When Ted Rogers first stepped into the Stahl farm’s 100-year-old barn off West Mullan, it was on the cusp of becoming another dirt-encrusted storage space. But Rogers saw potential in the hand-hewn beams, an idea that after a year of pressure-washing, linseed oil treatment and extensive renovation stands poised to become reality.
“In my mind, what I saw was the ability to turn it into a country store that was appealing to the Western mind,” Rogers says. “Rustic but clean.”
John Stahl’s farm has become something of a novelty in the Missoula area, almost as familiar as the sheep he grazes on weeds along Mount Jumbo. Dozens of visitors flock here nightly in late March and April for what’s known as the Running of the Lambs—the capstone for the free 7 p.m. farm tours Stahl began offering several years ago. In 2012, Stahl and his wife Cheryl started to capitalize on the attraction by selling custom-painted coffee mugs. Now they hope to create even more buzz by throwing open the doors of their barn-turned-country store March 25.
“Four years ago, you would have told me this and I would have gone, ‘Are you crazy?’” Stahl says of the new venture, through which he’ll be selling eggs, produce and sheep products straight from the farm. “Now I’m proving myself wrong. I had to be converted to it myself.”
The Stahls had initially hired Rogers, a private contractor in Missoula, to renovate their home. But his barn conversion idea proved contagious. Rogers says the timing just seemed right for such an undertaking. The rise in buy-local mentality has already helped push the number of farmers markets in Missoula County to seven.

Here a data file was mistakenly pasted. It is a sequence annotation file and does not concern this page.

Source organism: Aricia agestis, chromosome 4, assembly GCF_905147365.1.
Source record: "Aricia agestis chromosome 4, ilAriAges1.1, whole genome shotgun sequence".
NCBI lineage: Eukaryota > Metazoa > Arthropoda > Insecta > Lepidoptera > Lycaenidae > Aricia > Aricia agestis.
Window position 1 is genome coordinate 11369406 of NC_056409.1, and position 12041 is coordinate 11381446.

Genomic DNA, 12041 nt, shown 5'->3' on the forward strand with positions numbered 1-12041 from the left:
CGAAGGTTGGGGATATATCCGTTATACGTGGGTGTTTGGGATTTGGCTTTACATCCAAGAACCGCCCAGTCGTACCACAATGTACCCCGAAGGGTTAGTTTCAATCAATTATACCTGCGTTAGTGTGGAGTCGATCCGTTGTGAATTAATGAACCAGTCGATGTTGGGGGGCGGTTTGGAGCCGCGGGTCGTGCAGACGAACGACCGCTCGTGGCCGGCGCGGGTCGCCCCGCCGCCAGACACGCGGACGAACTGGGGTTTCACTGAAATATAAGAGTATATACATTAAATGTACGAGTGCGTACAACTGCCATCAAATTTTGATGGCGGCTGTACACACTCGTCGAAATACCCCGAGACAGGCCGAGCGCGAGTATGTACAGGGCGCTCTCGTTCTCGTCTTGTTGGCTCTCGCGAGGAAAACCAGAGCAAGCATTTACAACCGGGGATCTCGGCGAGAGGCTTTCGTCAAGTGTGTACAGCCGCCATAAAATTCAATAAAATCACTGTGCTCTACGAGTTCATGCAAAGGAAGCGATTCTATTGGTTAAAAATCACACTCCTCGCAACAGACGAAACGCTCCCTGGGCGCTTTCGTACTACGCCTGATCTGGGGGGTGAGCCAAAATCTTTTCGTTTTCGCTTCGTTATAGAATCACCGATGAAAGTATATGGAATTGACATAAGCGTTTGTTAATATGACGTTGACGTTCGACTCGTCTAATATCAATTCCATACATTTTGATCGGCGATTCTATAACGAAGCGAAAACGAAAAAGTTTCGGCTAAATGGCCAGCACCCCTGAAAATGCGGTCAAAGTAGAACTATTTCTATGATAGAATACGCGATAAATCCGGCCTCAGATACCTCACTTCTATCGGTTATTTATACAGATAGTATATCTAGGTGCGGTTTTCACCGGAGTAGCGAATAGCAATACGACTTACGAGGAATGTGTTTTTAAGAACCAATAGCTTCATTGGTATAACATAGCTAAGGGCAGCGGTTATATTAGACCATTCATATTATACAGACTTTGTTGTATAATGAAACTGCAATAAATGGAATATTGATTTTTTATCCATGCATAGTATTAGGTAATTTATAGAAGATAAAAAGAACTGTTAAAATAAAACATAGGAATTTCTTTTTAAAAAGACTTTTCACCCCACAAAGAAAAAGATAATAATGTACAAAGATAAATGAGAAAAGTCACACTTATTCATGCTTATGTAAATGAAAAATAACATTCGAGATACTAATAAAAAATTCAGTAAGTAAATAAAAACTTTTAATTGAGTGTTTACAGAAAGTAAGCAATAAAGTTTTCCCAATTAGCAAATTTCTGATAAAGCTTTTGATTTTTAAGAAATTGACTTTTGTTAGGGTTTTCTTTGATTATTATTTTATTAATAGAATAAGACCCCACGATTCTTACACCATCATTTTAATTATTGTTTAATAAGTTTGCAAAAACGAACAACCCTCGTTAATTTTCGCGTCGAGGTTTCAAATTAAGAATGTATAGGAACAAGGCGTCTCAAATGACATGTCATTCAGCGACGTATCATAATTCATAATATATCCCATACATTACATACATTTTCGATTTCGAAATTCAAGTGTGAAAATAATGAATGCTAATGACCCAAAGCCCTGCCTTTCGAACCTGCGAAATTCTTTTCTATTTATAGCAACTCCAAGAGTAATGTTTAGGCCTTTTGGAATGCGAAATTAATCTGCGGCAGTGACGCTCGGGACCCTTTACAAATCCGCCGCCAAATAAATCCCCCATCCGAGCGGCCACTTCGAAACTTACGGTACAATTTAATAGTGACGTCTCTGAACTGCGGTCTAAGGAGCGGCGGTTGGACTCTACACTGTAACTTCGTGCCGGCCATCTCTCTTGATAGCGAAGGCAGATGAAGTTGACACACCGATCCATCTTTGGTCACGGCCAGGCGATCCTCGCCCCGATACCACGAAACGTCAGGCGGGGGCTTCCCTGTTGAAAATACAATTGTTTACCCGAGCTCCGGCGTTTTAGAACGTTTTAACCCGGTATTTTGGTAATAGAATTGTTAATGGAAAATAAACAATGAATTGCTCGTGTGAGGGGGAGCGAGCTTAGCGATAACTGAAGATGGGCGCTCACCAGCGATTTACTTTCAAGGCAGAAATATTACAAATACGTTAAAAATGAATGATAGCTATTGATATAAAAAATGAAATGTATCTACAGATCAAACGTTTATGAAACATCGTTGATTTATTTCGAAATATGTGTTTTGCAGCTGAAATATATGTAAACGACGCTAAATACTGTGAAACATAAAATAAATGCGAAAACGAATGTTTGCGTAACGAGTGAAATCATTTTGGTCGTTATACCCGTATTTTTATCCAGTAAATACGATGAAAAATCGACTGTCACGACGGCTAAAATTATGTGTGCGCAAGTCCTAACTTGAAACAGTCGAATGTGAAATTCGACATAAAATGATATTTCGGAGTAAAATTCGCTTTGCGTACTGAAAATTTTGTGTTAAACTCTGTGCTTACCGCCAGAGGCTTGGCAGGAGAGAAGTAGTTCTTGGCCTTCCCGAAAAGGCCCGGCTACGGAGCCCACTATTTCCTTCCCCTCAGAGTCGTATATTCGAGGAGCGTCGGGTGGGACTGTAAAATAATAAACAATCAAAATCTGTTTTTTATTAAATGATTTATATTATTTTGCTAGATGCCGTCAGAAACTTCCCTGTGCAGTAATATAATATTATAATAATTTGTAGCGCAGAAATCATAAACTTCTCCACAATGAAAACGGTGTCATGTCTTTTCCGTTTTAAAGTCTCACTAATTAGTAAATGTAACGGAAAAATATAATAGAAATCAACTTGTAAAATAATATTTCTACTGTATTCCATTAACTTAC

“Having something like this where it’s wholly sustainable—they’re growing their own food, they raise the sheep on Mount Jumbo, they have their own goats for goat milk—it all becomes this movable feast,” Rogers says. “Having a store gives them the unique opportunity to have an everyday farmers market.”
For the Stahls, a country store is merely the beginning. Standing in a stiff winter wind outside the old barn, John talks of selling wool, honey and handmade soaps and giving the public a taste of the “great lifestyle we have.” Of course, to a rancher known largely for herding his sheep annually through town, there’s new business in exposure as well.
“If you’re not growing,” he says, “you’re dying.”